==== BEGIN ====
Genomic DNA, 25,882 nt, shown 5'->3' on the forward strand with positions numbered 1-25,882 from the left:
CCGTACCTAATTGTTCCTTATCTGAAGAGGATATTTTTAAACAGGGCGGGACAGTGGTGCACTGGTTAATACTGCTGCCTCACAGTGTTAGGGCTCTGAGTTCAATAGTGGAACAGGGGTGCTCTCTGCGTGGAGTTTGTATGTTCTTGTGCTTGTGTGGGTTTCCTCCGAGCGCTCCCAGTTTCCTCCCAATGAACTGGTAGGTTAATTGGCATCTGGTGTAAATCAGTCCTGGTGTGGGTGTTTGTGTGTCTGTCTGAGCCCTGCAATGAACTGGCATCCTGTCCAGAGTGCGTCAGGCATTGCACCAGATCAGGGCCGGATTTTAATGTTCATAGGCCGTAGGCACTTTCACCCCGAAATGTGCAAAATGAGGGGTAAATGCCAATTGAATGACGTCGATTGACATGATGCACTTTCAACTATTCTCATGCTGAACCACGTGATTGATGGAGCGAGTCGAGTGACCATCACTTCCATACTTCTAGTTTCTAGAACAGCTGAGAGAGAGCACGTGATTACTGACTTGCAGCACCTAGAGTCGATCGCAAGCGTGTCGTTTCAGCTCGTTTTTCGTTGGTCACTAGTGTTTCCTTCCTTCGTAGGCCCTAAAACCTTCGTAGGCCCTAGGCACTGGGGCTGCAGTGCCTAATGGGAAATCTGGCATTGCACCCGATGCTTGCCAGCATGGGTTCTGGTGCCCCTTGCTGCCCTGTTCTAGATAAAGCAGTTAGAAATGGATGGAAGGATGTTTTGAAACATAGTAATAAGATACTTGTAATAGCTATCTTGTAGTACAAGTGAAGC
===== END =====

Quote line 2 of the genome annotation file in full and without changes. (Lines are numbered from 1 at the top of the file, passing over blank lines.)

CCGTACCTAATTGTTCCTTATCTGAAGAGGATATTTTTAAACAGGGCGGGACAGTGGTGCACTGGTTAATACTGCTGCCTCACAGTGTTAGGGCTCTGAGTTCAATAGTGGAACAGGGGTGCTCTCTGCGTGGAGTTTGTATGTTCTTGTGCTTGTGTGGGTTTCCTCCGAGCGCTCCCAGTTTCCTCCCAATGAACTGGTAGGTTAATTGGCATCTGGTGTAAATCAGTCCTGGTGTGGGTGTTTGTGTGTCTGTCTGAGCCCTGCAATGAACTGGCATCCTGTCCAGAGTGCGTCAGGCATTGCACCAGATCAGGGCCGGATTTTAATGTTCATAGGCCGTAGGCACTTTCACCCCGAAATGTGCAAAATGAGGGGTAAATGCCAATTGAATGACGTCGATTGACATGATGCACTTTCAACTATTCTCATGCTGAACCACGTGATTGATGGAGCGAGTCGAGTGACCATCACTTCCATACTTCTAGTTTCTAGAACAGCTGAGAGAGAGCACGTGATTACTGACTTGCAGCACCTAGAGTCGATCGCAAGCGTGTCGTTTCAGCTCGTTTTTCGTTGGTCACTAGTGTTTCCTTCCTTCGTAGGCCCTAAAACCTTCGTAGGCCCTAGGCACTGGGGCTGCAGTGCCTAATGGGAAATCTGGCATTGCACCCGATGCTTGCCAGCATGGGTTCTGGTGCCCCTTGCTGCCCTGTTCTAGATAAAGCAGTTAGAAATGGATGGAAGGATGTTTTGAAACATAGTAATAAGATACTTGTAATAGCTATCTTGTAGTACAAGTGAAGC